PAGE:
So, let me say this to those who have anxious hearts, and also to the haters who continue to cling to their false tropes of antisemitism: the stories of Bereishit are a testament to our legitimate claim and our everlasting bond with the land of Israel. Jews have stood the test of time, and we will continue to do so.
Yes, we have been through our ups and downs, and through the kinds of tests that would have seen off almost anyone else. Tragically, this latest test is no exception. Nevertheless, when anxiety looms large, rather than giving in to our fears and sinking into despair, we confidently draw strength from our rich heritage, and from the tales of tough resilience, and from our boundless faith, and our undying hope. We, the Jewish people, are not just defending a land; we are upholding an ancient legacy.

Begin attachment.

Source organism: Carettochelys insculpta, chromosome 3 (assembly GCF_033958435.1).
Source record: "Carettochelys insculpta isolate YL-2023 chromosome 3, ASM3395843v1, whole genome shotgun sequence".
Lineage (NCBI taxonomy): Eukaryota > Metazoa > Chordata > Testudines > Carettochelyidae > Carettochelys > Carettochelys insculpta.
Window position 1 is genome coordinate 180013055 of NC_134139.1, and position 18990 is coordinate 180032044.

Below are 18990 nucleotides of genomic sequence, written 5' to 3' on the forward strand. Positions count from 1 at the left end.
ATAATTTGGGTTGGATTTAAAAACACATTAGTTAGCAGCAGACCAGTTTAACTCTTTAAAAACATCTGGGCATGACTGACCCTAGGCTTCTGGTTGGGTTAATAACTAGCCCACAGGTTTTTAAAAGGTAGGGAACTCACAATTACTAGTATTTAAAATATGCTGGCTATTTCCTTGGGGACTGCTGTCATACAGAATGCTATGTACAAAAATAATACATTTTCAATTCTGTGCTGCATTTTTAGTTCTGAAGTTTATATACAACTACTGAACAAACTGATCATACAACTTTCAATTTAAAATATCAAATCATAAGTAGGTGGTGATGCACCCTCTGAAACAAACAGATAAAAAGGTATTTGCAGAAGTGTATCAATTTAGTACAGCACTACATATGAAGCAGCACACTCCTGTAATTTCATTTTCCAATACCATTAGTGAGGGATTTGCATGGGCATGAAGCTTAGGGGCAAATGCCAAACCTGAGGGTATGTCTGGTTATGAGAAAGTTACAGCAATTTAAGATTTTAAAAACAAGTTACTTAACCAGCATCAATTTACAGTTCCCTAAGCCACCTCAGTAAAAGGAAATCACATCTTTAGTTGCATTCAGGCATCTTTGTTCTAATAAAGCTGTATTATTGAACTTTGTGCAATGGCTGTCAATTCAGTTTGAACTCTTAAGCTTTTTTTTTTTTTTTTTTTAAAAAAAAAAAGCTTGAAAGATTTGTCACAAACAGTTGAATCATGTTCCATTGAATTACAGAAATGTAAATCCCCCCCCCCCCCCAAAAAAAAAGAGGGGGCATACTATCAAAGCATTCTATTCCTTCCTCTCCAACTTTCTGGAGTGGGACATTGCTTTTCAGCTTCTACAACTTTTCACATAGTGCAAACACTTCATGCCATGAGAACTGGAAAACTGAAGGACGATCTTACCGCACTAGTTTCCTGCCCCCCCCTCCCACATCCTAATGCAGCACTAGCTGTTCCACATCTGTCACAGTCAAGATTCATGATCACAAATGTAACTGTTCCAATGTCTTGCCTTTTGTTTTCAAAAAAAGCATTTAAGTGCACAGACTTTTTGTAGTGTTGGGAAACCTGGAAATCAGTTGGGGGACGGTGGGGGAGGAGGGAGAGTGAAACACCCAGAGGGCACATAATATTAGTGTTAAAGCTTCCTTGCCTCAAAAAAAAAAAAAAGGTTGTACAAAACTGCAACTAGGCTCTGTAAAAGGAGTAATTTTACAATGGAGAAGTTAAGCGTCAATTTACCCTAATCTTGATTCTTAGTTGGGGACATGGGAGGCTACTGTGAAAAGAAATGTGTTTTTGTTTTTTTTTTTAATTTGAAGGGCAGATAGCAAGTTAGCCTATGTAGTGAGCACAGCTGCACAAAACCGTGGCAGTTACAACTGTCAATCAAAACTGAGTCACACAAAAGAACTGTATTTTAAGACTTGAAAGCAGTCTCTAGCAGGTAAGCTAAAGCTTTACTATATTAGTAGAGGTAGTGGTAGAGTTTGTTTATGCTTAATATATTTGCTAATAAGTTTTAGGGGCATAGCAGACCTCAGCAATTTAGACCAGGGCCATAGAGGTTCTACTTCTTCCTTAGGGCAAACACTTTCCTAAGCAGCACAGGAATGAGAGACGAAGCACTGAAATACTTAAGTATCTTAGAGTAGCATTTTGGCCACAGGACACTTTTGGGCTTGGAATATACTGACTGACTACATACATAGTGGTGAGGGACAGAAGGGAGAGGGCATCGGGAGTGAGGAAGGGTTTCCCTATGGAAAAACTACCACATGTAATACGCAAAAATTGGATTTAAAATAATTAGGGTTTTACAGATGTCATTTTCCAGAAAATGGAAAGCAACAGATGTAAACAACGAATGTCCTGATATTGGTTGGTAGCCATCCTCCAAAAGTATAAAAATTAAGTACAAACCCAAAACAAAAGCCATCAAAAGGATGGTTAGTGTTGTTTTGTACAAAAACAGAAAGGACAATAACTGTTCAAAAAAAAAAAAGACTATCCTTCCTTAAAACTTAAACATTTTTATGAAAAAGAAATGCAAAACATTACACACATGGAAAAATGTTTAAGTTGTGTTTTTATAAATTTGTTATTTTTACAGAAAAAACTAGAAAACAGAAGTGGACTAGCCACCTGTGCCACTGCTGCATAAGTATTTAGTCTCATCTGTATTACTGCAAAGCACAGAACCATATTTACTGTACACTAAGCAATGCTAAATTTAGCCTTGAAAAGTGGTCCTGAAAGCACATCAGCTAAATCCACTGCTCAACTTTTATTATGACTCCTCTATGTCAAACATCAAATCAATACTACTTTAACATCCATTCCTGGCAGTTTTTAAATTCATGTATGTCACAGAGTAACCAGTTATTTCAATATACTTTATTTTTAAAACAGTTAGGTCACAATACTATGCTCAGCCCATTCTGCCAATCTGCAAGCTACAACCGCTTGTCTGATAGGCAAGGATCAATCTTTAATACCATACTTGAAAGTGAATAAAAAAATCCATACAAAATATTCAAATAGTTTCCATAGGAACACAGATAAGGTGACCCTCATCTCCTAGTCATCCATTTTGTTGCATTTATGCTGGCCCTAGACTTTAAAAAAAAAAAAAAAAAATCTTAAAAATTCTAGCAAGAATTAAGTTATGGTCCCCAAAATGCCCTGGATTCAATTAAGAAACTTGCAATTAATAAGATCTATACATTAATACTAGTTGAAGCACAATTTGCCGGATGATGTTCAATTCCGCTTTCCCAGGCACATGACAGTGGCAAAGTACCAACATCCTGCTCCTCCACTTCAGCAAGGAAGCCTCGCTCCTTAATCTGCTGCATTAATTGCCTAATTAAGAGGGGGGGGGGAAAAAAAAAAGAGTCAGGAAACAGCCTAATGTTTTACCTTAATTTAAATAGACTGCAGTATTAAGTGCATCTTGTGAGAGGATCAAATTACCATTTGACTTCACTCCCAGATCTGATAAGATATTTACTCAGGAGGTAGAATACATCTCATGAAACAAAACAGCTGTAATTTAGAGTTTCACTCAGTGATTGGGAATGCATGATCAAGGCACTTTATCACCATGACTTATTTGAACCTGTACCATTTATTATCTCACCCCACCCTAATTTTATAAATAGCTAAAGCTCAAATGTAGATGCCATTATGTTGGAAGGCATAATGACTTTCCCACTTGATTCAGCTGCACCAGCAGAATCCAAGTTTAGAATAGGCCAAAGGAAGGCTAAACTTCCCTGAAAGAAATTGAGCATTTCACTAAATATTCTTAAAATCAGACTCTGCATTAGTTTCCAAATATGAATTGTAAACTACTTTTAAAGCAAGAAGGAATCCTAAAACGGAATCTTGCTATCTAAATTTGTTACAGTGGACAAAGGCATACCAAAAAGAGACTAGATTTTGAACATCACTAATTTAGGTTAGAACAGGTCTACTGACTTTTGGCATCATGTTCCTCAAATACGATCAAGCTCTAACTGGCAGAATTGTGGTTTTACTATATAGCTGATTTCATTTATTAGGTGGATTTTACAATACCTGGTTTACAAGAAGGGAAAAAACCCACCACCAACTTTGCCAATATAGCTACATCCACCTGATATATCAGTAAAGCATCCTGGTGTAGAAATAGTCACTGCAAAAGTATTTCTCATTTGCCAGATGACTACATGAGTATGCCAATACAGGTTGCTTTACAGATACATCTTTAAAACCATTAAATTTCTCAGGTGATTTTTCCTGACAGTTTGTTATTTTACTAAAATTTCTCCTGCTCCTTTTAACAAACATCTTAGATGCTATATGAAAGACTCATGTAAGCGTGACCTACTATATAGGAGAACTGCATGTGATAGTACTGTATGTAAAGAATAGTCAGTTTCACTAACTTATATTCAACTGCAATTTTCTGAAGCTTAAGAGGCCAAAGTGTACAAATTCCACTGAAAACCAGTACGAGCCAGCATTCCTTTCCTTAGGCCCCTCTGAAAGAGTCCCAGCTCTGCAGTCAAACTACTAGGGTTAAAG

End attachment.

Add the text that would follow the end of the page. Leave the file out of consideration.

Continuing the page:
In this trying time, let us all unite – and let all those who value truth over fear unite with us – bolstered by the unyielding truths of Jewish history and the divine promise that underscores our bond with Eretz Yisrael.
Thousands of years may have passed, and yet we still find ourselves in the ridiculous predicament of needing to prove our legitimacy. But, as history has shown time and time again, we will prevail, and prevail we must.
May peace reign in Eretz Yisrael. May the murderers who seek our destruction be obliterated. And may the resilience of our people be the strength that guides us through these turbulent times. Amen.